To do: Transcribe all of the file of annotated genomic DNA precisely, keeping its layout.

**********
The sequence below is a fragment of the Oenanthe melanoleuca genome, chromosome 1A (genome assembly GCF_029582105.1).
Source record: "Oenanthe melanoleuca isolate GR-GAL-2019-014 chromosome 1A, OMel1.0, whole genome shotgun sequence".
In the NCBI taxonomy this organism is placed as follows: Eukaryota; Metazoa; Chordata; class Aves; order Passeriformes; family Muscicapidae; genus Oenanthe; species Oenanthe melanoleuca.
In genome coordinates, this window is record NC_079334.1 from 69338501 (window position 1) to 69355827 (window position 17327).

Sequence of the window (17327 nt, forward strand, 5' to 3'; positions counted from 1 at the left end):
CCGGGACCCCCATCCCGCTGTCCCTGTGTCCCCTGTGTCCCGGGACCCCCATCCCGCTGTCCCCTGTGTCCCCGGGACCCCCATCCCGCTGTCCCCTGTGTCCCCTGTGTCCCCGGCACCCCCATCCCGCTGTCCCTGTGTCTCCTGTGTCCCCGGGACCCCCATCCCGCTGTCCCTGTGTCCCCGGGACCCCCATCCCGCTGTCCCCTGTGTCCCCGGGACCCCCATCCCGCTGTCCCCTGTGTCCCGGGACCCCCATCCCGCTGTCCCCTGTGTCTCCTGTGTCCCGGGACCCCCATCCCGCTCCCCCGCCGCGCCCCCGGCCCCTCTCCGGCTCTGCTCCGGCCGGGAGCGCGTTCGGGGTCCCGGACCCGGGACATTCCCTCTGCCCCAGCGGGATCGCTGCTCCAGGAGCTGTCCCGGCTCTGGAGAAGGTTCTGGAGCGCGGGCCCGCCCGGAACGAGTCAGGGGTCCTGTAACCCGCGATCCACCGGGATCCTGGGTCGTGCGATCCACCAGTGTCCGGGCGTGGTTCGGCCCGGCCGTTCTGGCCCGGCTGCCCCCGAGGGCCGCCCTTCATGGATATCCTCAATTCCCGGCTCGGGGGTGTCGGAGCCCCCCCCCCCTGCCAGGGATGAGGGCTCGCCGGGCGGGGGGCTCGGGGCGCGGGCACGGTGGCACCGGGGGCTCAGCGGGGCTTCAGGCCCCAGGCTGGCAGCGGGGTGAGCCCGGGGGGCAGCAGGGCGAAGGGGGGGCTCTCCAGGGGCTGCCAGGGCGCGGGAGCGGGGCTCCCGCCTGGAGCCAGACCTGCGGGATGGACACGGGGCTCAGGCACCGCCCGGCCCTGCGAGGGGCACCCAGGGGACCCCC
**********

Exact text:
The sequence below is a fragment of the Oenanthe melanoleuca genome, chromosome 1A (genome assembly GCF_029582105.1).
Source record: "Oenanthe melanoleuca isolate GR-GAL-2019-014 chromosome 1A, OMel1.0, whole genome shotgun sequence".
In the NCBI taxonomy this organism is placed as follows: Eukaryota; Metazoa; Chordata; class Aves; order Passeriformes; family Muscicapidae; genus Oenanthe; species Oenanthe melanoleuca.
In genome coordinates, this window is record NC_079334.1 from 69338501 (window position 1) to 69355827 (window position 17327).

Sequence of the window (17327 nt, forward strand, 5' to 3'; positions counted from 1 at the left end):
CCGGGACCCCCATCCCGCTGTCCCTGTGTCCCCTGTGTCCCGGGACCCCCATCCCGCTGTCCCCTGTGTCCCCGGGACCCCCATCCCGCTGTCCCCTGTGTCCCCTGTGTCCCCGGCACCCCCATCCCGCTGTCCCTGTGTCTCCTGTGTCCCCGGGACCCCCATCCCGCTGTCCCTGTGTCCCCGGGACCCCCATCCCGCTGTCCCCTGTGTCCCCGGGACCCCCATCCCGCTGTCCCCTGTGTCCCGGGACCCCCATCCCGCTGTCCCCTGTGTCTCCTGTGTCCCGGGACCCCCATCCCGCTCCCCCGCCGCGCCCCCGGCCCCTCTCCGGCTCTGCTCCGGCCGGGAGCGCGTTCGGGGTCCCGGACCCGGGACATTCCCTCTGCCCCAGCGGGATCGCTGCTCCAGGAGCTGTCCCGGCTCTGGAGAAGGTTCTGGAGCGCGGGCCCGCCCGGAACGAGTCAGGGGTCCTGTAACCCGCGATCCACCGGGATCCTGGGTCGTGCGATCCACCAGTGTCCGGGCGTGGTTCGGCCCGGCCGTTCTGGCCCGGCTGCCCCCGAGGGCCGCCCTTCATGGATATCCTCAATTCCCGGCTCGGGGGTGTCGGAGCCCCCCCCCCCTGCCAGGGATGAGGGCTCGCCGGGCGGGGGGCTCGGGGCGCGGGCACGGTGGCACCGGGGGCTCAGCGGGGCTTCAGGCCCCAGGCTGGCAGCGGGGTGAGCCCGGGGGGCAGCAGGGCGAAGGGGGGGCTCTCCAGGGGCTGCCAGGGCGCGGGAGCGGGGCTCCCGCCTGGAGCCAGACCTGCGGGATGGACACGGGGCTCAGGCACCGCCCGGCCCTGCGAGGGGCACCCAGGGGACCCCC